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Something the smartwatch will never have: patina

Wear and tear by the hands of time

Jan. 21, 2018 - Willem L. Middelkoop

A good friend of mine had an issue with his Apple Watch, the digital crown lost a rubber ring causing the watch to loose its water resistance. Apple made no problem of it and offered to replace his "device". While it solved his problem, it felt painful to my watch lover's ears. It made me realise the one thing a smartwatch will never have: patina.

What is patina and why is it important?

Signs of wear and tear that come from decades of daily use, is what aficionados call patina. Counter intuitively as it may seem, patina on watches is something considered desirable.

Tudor Oyster-Prince Submariner 7924 (from 1959) auctioned for $93,750 in 2016 (photo: Christie's )
Tudor Oyster-Prince Submariner 7924 (from 1959) auctioned for $93,750 in 2016 (photo: Christie's )

Collectors love the fact it takes time for a watch to become the way it looks today. Countless tiny scratches and occasional scars tell the story of previous owners. One may even imagine inheriting some of the machismo of previous wearers.

When you wear a watch you - quite literally - connect with it. The visible signs of this connection are what makes patina personal and unique. When an old watch is refurbished with a new dial, hands or other major parts replaced, it immediately loses its charm (and value).

Smartwatches and patina

Like many modern consumer electronics, the smartwatch is only useful for a limited time as it will be replaced by a better, faster newer model within one year. While it will continue to function for some time, it will break down or become obsolete by a lack of software future updates. The smartwatch will simply not become old enough to develop any meaningful patina.

The Pebble Smartwach is no longer supported by software an will not develop patina
The Pebble Smartwach is no longer supported by software an will not develop patina

Heirloom pieces

Patina can be of incredible value - even if the watch is not that expensive. I consider myself lucky to have these three watches:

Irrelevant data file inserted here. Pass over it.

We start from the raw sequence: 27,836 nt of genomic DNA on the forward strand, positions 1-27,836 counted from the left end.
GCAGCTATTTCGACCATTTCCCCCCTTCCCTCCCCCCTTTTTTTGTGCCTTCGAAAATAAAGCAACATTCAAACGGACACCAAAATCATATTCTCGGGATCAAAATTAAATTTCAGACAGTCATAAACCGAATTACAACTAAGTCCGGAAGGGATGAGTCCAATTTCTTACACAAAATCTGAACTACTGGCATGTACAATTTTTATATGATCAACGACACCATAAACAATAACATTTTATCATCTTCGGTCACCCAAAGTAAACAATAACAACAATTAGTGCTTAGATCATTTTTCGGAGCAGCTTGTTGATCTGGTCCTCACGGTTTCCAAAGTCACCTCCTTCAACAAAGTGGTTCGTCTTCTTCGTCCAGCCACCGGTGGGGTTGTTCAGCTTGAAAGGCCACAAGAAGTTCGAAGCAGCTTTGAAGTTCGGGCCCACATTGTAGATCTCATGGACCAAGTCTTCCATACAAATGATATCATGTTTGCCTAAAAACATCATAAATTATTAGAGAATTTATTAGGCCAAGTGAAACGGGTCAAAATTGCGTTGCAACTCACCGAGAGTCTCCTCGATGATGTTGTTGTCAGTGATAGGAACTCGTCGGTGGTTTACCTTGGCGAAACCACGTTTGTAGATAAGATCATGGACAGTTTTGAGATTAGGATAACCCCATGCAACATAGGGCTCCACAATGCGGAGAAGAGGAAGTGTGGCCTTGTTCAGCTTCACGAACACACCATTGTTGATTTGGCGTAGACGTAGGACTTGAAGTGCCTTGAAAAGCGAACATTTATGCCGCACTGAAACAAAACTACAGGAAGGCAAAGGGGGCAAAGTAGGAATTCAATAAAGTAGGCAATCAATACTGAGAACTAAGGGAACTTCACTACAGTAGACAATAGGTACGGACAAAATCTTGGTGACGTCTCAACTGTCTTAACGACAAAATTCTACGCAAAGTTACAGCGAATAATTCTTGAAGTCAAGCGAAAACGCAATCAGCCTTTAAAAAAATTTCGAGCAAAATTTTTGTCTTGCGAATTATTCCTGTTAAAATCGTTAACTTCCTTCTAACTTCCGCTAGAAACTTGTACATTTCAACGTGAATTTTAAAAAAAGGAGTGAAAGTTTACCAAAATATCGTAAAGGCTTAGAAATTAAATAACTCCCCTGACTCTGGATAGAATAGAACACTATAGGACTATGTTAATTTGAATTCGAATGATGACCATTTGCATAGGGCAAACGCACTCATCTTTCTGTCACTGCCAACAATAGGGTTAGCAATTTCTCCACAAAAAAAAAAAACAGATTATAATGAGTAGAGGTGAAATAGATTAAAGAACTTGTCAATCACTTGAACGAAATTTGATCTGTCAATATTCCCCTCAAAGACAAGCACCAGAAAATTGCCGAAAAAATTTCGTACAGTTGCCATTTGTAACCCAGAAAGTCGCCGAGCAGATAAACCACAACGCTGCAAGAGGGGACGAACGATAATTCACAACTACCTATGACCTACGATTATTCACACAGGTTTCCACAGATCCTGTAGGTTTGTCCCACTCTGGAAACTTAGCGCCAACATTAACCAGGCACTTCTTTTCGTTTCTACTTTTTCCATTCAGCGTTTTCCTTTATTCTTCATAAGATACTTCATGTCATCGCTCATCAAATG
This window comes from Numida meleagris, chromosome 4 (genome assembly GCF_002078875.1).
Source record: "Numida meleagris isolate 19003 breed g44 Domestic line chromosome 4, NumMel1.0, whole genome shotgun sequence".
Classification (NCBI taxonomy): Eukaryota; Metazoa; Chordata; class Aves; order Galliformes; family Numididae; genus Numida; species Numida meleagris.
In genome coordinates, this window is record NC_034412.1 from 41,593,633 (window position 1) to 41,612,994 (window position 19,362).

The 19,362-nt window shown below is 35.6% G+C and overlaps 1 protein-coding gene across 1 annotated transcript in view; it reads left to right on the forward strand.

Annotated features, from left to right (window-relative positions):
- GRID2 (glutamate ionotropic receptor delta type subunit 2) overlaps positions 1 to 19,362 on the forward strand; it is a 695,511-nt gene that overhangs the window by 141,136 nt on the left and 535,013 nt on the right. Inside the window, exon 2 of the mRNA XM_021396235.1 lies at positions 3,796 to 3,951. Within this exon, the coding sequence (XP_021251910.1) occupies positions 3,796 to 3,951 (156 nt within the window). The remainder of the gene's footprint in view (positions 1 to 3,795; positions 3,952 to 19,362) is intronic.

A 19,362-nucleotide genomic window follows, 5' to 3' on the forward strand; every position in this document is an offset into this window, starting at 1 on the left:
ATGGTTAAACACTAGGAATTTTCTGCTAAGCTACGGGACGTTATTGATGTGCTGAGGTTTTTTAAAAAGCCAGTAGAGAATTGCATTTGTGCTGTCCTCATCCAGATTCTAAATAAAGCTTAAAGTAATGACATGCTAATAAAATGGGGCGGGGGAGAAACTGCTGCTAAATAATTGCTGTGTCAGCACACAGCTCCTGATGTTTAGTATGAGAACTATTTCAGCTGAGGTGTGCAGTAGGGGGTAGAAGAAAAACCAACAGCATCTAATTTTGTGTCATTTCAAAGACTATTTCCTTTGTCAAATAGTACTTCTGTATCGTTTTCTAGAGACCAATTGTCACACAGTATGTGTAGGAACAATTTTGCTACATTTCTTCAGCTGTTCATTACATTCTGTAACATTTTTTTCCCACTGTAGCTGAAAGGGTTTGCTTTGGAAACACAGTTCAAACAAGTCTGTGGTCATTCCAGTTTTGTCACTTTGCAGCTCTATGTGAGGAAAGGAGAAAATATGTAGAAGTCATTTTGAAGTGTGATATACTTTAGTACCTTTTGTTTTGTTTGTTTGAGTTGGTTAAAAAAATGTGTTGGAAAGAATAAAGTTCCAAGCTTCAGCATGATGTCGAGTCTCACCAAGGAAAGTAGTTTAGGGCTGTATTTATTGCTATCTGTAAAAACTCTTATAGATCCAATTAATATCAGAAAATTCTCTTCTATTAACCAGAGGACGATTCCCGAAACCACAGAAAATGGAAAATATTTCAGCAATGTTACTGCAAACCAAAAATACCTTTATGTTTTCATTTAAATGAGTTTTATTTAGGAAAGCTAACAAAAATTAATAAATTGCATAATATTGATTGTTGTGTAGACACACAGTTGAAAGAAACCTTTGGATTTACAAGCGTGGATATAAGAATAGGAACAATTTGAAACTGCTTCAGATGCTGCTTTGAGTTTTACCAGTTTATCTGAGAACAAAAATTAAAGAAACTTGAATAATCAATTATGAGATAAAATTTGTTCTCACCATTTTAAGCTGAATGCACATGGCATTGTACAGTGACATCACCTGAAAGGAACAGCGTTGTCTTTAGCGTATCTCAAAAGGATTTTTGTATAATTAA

a Zerdax (from the 1960's, worth about €100), a Citizen (1970's ~ €80) and a Seiko (2008, €130)
a Zerdax (from the 1960's, worth about €100), a Citizen (1970's ~ €80) and a Seiko (2008, €130)

These watches where worn by my grandfathers and my father, who all passed away. Their watches all have patina that is unique to them. Scratches, scuffs and dents that where collected while on their wrist. These signs of time make these watches worth much more to me than their monetary value.

Notice the countless microscopic scratches reflecting light like no new watch would
Notice the countless microscopic scratches reflecting light like no new watch would
Among the scuffs and scratches you can see at least three different colours of paint drops
Among the scuffs and scratches you can see at least three different colours of paint drops
The plated gold is worn through, but the watch still shines in sunlight
The plated gold is worn through, but the watch still shines in sunlight

Conclusion

When you compare smartwatches with normal watches you must not forget about patina. A regular watch can easily last a lifetime and develop matching patina to prove it.

My friend's Apple Watch was treated as an anonymous "device" when it was replaced because of the loose rubber seal in the digital crown. Imagine my reaction when my watch maker would "repair" my fathers watch by replacing it... I would become very mad!

Even though you may not value patina today, this might be different for the next generation. I am curious how the future generation will look back to the things we value and wear today. I guess that only time will tell... :-)

Time can only tell how future generations will look back to the Apple Watch
Time can only tell how future generations will look back to the Apple Watch

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